Spring 2017: 2017-2019 catalog is published
Summer 2017 and Fall 2017 courses are published
*Timeline information based on “Curriculum Cycle for 2015-2017” (Cal Poly Office of the Registrar)
BudgetPossible costs to provide guest speakers Cost of materials students need for developing technologies (prototypes of technologies that would be implemented in Guatemala)Teacher salaryGeneral class material costs (books and supplies)
|Stakeholders||Interests at Stake in Relation to the Project||Degree of Influence of Stakeholder (1-5/Unknown)|
|Cal Poly Students||Class creditCultural knowledgeLanguage knowledgeOpportunity to participate in Guateca||Unknown|
|Guatemalan Students||Less cultural and language barriersMore effective collaborationMore effective exchange of knowledge||3|
|Guatemalan Community||Less cultural and language barriersLonger-lasting and more effective technology||5|
|Cal Poly Administration||Added courseGain better multi-cultural reputation||5|
|Cal Poly Professors||Spread of influenceOpportunity to participate in Guateca||Unknown|
|Guateca Organizers||Allows for re-implimentation of Guateca||3|
|NGO||Interest in development of Guatemalan education||4|
- “Catalog Home.” California Polytechnic State University, San Luis Obispo, Web. 05 Dec. 2014. http://www.catalog.calpoly.edu/.
- “Central America and the Caribbean.” Central Intelligence Agency. Central Intelligence Agency, Web. 05 Dec. 2014. https://www.cia.gov/library/publications/the-world-factbook/geos/gt.html.
- “Curriculum Cycle for 2015-17 Catalog.” Office of the Registrar. California Polytechnic State University, San Luis Obispo, Web. 05 Dec. 2014.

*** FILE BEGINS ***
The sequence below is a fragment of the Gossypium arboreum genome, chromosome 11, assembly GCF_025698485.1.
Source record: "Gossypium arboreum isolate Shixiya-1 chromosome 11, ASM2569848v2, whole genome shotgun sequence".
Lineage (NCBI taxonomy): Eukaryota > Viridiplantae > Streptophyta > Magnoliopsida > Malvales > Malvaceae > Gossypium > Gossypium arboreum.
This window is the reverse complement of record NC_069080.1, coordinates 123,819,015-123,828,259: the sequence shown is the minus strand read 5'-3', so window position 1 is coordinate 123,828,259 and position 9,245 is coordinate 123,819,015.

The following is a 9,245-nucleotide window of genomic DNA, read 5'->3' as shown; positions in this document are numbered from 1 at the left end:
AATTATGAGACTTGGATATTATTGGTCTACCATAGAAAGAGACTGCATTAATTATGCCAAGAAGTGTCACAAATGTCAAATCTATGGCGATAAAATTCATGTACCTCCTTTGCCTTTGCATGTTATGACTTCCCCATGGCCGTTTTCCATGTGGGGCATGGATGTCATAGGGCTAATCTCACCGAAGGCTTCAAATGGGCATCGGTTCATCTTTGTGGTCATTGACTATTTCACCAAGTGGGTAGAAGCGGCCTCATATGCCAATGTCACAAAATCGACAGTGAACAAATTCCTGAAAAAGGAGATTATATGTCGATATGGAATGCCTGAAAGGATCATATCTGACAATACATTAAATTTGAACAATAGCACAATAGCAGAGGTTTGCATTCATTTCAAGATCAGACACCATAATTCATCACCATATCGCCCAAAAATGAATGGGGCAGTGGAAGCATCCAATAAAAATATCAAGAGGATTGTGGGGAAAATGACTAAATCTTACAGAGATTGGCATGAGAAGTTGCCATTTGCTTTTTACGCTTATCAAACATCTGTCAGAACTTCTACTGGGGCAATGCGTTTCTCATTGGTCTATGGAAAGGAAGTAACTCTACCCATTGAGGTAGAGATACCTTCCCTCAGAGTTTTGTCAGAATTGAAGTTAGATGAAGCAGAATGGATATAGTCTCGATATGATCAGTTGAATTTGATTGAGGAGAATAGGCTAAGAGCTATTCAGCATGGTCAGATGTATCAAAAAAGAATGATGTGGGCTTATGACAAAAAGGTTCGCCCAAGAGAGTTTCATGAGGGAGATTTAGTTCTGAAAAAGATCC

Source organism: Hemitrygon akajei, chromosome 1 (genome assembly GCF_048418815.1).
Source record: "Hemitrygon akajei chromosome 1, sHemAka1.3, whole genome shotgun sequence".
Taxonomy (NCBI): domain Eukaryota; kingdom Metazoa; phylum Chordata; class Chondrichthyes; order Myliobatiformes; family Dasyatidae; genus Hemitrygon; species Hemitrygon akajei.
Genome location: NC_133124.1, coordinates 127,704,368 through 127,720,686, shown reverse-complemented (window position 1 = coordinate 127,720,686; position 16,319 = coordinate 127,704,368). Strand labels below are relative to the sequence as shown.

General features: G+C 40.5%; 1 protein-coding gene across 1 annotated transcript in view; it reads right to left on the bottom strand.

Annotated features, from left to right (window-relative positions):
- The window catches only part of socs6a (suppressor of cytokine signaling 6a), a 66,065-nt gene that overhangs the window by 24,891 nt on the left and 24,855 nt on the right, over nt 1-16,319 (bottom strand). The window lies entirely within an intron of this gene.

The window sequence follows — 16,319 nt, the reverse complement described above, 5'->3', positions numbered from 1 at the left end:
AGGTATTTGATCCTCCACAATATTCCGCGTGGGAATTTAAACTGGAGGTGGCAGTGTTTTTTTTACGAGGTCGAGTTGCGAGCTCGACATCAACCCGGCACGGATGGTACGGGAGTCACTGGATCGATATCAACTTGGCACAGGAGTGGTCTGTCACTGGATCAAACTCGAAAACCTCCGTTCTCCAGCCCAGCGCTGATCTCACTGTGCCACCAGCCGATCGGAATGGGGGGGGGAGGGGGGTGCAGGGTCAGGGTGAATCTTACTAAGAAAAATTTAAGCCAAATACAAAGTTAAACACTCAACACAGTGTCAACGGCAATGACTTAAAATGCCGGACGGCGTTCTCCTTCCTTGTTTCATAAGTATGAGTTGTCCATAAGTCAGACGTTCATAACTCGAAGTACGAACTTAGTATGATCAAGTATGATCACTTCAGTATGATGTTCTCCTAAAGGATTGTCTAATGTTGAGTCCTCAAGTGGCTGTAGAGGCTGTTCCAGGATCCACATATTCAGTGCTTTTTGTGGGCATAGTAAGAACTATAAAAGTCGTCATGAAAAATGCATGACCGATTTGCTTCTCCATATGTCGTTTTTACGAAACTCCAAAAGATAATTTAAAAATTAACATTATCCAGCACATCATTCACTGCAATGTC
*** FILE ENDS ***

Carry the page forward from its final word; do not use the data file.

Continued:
- “E-Memorandum: GE Strategy to Implement Savings of Four (4) Units.” Message to Jeffrey Armstrong, Kathleen Enz Finken, Susan Olivas, Mary Pedersen, Steve Rein, Andrew Schaffner, and Katie Tool. 14 Oct. 13. E-mail.
- “Gapminder.” Gapminder. Web. 04 Dec. 2014. http://www.gapminder.org/.
- Schwartz, Peter V. “Guateca 2012.” Guateca 2012. WordPress, 2012. Web. 05 Dec. 2014. https://guateca2012.wordpress.com/.
- Schwartz, Peter V. “The Co-Created Guatemalan Field School: Carbon Reduction with Appropriate Technology.” California Polytechnic State U, San Luis Obispo, 2011. Abstract. Print.
- “Selected Topics Courses (“470s”).” Academic Programs and Planning. California Polytechnic State University, San Luis Obispo, Web. 05 Dec. 2014. http://www.academicprograms.calpoly.edu/academicpolicies/Policies-Courses/470.html.
- Stakeholder Worksheet. University Studies 391, Appropriate Technologies for the World’s People: Development. California Polytechnic State University, San Luis Obispo.
- Poverty in Guatemala. http://www.coeduc.org/guatemala/poverty.html